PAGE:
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The Different Colors Of Wine And What They Indicate

The Different Colors Of Wine

Color is the first thing we see when we pick up a bottle of wine. Color may indicate where the varietal comes from and how it was made. Pigmentation, extraction, and color can affect anything from a wine’s appearance down to how it ages. Every variety of wine has a story that defines it and the color is but one indication of what a specific wine is truly about.

The Story Behind Wine’s Coloring

When it comes to the grapevine, the hue of the respective berry is an indicator of the vine’s ability to survive, its growth, and the evolution of its surroundings.

Usually, in red wine, the hue is a way to determine the age-ability of the product and how it might feel in terms of texture on the tongue. It’s also a way for producers to make decisions that impact the stability and longevity of the plant.

How Does Wine Use Its Color?

Plants use color in many fascinating ways. With grapevines, the younger and bright red leaves use their pigment to fight off herbivores. The red leaves act as a shield against the piercing rays of the sun. As they mature, the greener hue represents that they’ve grown less vulnerable.

The grape berries use their pigments to attract animals to eat them. This helps the plant seeds to be dispersed across a much larger territory than the vine itself would be capable of. When it comes to white grapes, they’re only seen in two distinct mutations.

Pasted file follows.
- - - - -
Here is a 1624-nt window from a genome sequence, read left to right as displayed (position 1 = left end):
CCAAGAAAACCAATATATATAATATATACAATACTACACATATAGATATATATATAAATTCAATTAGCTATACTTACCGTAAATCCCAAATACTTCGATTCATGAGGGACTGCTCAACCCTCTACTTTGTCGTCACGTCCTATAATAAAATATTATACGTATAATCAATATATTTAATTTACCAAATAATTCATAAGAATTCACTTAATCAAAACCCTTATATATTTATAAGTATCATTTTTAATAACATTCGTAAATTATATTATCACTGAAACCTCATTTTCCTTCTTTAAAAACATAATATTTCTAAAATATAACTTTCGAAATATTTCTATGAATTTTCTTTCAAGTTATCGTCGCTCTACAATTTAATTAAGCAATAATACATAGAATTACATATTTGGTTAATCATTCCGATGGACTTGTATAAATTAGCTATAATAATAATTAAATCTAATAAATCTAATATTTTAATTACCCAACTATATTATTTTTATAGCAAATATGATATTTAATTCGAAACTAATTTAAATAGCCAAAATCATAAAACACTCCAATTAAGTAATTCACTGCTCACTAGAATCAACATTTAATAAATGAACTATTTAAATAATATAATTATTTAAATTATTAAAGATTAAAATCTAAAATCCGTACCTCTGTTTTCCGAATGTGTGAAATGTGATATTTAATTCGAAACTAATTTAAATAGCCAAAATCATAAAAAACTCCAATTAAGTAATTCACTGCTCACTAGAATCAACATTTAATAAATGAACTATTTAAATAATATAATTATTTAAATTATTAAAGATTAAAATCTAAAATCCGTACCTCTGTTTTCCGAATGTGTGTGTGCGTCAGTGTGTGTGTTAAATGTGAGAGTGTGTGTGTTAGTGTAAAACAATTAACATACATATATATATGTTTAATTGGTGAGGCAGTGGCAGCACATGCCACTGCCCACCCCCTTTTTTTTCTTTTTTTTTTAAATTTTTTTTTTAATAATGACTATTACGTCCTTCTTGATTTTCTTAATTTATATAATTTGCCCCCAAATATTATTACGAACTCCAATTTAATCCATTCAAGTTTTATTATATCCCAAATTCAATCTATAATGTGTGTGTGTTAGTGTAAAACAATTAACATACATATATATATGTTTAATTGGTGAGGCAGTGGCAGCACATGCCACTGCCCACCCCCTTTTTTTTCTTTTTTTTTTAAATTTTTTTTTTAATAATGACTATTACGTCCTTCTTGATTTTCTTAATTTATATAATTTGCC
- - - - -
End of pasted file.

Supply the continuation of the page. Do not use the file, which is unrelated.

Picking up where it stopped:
Their lack of pigment makes it harder for them to be dispersed and puts them at a definite evolutionary disadvantage. In order to expand their reach, these grapes will require the help of humans.

Factors That Influence Grape Color

As a plant grows, a variety of pigments will come into play to help the coloration process. This includes carotenoids, chlorophyll, and betalains. The versatile anthocyanin is the pigment that dominates the process.

What is anthocyanin? It’s a phenolic compound that is, to an extent, structurally similar to tannins. There are 20 different types prevalent among vinifera grapes.

This pigment presents itself in different hues. This hue depends on the type of grape and the pH levels of the grape’s surrounding tissue. In essence, the lower the pH levels are, the more you’ll find the color to shift toward the redder end of the visible light spectrum. The higher the pH levels are, the bluer the hues will shift.

What Happens To The Color Of Grapes During Fermentation?

As the winemaking process speeds up, the pigment is extracted as soon as the crushing of the grape takes place. The pigment is usually soluble, but only at lower temperatures. Five to eight days into the maceration process, color extraction reaches its greatest point in concentration. This is referred to as the ‘ceiling’. There will almost always be a bit of a decline after this level of concentration has been reached.

The color’s concentration can be tweaked with the help of techniques that increase co-pigmentation. Co-factors like monomeric phenolic compounds (quercetin and gallic acid) will bind with anthocyanin during extraction, leaving them stagnant until needed for later polymerization.

What Else Does Anthocyanin Affect In A Grape